Joule effect

Joule effect If an electric current flows through a conductor, part of the kinetic energy of the electrons is transformed into heat due to the collision that the electrons undergo with the molecules of the conductor through which they circulate, raising its temperature.

Explanation

Solids generally have a crystalline structure, with the atoms or molecules occupying the vertices of the unit cells, and sometimes also the center of the cell or its faces.

The crystalline being subjected to a potential difference, the electrons are driven by the electric field through the solid, having to pass through the intricate network of atoms that form it. On their way, the electrons collide with these atoms, losing part of their kinetic energy (velocity), which is transferred in the form of heat.

This effect was defined as follows: “The amount of heat energy produced by an electric current depends directly on the square of the intensity of the current, the time it circulates through the conductor and the resistance it opposes to the passage of the current. ” Mathematically:

Q = I2 • R • t, ​​where

Q = heat energy produced by the current expressed in Joule I = intensity of the current flowing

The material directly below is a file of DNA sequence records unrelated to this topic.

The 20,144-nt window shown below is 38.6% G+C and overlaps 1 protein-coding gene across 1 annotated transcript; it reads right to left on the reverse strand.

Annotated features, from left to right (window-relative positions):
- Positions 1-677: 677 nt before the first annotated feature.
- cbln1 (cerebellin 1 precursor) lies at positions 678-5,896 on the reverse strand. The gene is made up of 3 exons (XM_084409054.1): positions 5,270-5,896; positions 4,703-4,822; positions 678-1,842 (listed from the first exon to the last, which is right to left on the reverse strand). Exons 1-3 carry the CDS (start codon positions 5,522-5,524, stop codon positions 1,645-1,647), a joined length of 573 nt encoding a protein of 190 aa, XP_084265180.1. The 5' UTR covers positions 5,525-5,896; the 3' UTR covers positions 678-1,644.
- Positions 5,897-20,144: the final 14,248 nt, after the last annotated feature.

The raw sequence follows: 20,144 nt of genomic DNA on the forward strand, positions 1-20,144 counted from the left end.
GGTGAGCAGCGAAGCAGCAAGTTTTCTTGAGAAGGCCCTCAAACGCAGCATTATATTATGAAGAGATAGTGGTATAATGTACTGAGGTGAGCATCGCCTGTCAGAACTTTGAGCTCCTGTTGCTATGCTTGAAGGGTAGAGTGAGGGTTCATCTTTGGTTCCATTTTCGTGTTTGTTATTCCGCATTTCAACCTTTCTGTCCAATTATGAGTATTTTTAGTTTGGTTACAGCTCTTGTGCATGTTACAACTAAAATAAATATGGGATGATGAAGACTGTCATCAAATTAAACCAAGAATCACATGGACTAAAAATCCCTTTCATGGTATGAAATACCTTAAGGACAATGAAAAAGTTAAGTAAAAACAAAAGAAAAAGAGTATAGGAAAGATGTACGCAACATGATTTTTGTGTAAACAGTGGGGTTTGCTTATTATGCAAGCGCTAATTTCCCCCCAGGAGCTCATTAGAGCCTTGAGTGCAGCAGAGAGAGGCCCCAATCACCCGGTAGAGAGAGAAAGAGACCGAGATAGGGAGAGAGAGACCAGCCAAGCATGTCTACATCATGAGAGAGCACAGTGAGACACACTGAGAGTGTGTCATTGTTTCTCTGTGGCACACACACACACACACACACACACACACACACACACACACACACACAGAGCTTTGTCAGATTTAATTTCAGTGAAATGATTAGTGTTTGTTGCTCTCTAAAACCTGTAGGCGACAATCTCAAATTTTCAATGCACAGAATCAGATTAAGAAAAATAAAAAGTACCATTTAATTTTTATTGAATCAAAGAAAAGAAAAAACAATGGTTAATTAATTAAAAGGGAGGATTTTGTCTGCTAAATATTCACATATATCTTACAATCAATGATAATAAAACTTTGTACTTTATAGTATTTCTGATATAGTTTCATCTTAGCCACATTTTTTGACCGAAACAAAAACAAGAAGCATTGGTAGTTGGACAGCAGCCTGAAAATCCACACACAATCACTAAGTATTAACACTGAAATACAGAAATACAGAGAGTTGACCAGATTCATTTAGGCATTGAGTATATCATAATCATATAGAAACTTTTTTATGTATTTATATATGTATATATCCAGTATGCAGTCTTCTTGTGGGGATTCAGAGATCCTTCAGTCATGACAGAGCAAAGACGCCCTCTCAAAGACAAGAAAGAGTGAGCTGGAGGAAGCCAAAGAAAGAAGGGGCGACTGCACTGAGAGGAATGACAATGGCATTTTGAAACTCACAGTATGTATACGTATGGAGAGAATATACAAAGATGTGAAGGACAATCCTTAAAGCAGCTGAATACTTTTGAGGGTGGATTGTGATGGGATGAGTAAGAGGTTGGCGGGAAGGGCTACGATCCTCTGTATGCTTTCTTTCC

R = electrical resistance of the conductor

t = time

This effect is based on the operation of different household appliances such as ovens, toasters, electric heaters, and some devices used industrially as welders, etc. in which the useful effect sought is precisely the heat given off by the conductor through the passage of current.

In many applications this effect is unwanted and is the reason that electrical and electronic devices (such as the computer you are reading this from) need a fan that dissipates the heat generated and prevents excessive heating of the different devices.

Carrying out a new analysis of the Joule effect , it is known that when the electric current circulates through a conductor, it encounters a difficulty that depends on each material and which is what we call electrical resistance, this produces losses in voltage and power, which in turn Once they lead to heating of the conductor, which causes a loss of electrical energy, which is transformed into heat, these losses are valued using the following expression:

Ep = Pp * t

Where:

Pp = lost power

t = time in seconds.

This effect is exploited in heating devices, where these losses are transformed into heat energy, which is expressed by the letter Q, and is measured in calories.

Specific heat . Amount of heat that is communicated to a body to raise the temperature by one degree, one gram of the total mass. Specific heat values ​​for some materials are listed below. The heat energy as a function of the specific heat and the temperature variation is expressed as follows:

Q = Ce * m * ΔT

Where:

Q = Heat energy in calories

Ce = specific heat Cal / g * ºC

m = body mass in grams

Δt = temperature increase in degrees celsius.